President Bush is defending his decision to exclude some countries from lucrative U.S. financed reconstruction projects in Iraq, saying only nations that contributed troops to the war that toppled Saddam Hussein are entitled to bid on such work.
Anger in Europe over the U.S. decision to exclude countries, including France, Germany and Russia, from billions of dollars worth of Iraqi reconstruction contracts is not going away. Thursday, the European Union called the move unjustified and difficult to accept.
"It does seem gratuitous and unnecessary," said Anthony Gooch, a spokesman for the EU's delegation in Washington. He denounced the move as puzzling, especially since it comes at a time when President Bush has been telephoning the leaders of European nations asking for their help in forgiving Iraqi debt.
"On a day when you see President Bush seeking the active support of three heads of government from Russia, Germany and France to help restructure Iraq's debt, that while the left hand is doing one thing while the right hand is doing something else, it does suggest a certain incoherence," he continued.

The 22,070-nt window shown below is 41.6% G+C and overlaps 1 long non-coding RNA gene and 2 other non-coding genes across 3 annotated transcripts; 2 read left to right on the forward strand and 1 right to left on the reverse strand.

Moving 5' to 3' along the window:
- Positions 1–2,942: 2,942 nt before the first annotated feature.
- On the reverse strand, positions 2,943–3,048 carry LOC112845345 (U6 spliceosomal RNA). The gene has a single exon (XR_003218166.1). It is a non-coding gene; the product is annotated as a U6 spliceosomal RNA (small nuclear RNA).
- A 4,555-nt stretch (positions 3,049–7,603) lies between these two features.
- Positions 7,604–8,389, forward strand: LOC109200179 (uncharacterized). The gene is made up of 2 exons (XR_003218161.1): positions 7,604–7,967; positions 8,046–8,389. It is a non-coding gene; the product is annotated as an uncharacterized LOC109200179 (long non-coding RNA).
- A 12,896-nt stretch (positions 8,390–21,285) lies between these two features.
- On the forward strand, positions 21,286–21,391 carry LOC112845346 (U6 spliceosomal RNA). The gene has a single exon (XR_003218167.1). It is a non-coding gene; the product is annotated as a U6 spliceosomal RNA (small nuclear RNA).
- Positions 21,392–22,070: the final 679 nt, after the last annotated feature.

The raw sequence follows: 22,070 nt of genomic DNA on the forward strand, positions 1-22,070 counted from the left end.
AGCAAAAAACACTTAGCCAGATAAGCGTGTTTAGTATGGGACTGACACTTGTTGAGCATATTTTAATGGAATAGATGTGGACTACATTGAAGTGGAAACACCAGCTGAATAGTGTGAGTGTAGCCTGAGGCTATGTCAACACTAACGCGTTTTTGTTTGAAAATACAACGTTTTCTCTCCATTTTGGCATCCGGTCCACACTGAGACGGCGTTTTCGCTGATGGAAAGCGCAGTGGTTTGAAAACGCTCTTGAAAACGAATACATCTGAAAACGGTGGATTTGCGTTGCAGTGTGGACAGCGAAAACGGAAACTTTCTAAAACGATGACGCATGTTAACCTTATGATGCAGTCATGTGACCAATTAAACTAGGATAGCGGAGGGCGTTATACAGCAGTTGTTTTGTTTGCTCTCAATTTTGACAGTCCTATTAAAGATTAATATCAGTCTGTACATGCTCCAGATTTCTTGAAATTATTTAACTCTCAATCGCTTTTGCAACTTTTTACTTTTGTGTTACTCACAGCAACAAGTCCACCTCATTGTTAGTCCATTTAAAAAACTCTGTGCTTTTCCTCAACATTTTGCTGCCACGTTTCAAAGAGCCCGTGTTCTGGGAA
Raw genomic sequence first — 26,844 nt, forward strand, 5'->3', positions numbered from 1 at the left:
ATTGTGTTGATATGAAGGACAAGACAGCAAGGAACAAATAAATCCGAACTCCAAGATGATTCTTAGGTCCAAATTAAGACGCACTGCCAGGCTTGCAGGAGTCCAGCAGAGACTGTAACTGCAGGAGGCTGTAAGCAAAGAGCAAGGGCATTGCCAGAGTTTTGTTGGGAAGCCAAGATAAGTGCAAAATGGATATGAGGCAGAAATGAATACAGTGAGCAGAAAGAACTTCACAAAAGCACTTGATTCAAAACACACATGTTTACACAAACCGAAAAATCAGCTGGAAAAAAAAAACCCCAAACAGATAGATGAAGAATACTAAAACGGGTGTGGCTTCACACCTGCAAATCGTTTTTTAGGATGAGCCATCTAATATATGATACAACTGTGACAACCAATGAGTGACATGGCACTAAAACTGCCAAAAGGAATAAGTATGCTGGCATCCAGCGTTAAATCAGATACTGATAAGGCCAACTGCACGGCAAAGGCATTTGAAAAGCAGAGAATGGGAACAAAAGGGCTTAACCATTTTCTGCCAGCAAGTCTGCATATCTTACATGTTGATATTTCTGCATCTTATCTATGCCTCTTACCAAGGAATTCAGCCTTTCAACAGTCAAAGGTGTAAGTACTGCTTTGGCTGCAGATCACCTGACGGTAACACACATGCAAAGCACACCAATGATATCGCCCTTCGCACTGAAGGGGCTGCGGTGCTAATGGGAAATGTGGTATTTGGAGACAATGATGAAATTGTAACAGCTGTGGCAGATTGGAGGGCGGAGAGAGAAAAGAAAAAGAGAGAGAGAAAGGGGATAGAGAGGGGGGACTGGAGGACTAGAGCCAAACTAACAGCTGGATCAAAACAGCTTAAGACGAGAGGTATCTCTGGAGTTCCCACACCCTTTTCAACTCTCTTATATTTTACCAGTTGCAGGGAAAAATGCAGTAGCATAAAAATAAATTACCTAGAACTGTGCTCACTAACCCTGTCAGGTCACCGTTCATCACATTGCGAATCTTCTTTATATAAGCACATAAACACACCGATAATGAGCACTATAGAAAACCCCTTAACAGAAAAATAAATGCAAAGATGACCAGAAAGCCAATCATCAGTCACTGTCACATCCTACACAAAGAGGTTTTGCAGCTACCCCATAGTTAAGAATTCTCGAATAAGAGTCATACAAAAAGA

But the president, in his first public comments about the dispute, defended the decision in an exchange with reporters.
"Our people risked their lives," defended Mr. Bush. "Friendly coalition folks risked their lives and therefore the contracting is going to reflect that and that's what the U.S. taxpayers expect."
But critics including Rania Masri of the anti-war group called the "Campaign to Stop War Profiteers" question whether this is really the best way to use American taxpayer money.
"If the objective of spending this money is to make sure Iraq is rebuilt in the best way possible, then the contracts should be given to the companies that are most effective and efficient in doing that and I think that would be the greatest award for taxpayer money," said Ms. Masri.
European anger over the U.S. decision to shut some U.S. allies out of lucrative Iraqi reconstruction contracts comes at a sensitive time for the Bush administration. At the request of the president, former U.S. Secretary of State James Baker will travel next week to some of the European capitals that opposed the Iraq war to ask them to forgive billions of dollars in Iraqi debt.
But a White House spokesman says the administration has no intention of changing its policy, which is rooted in the trans-Atlantic rift that surfaced when some European nations blocked United Nations approval of the war. Still, the European Union is looking into whether this U.S. decision, which it says threatens to re-open trans-Atlantic wounds, violates rules governing world trade.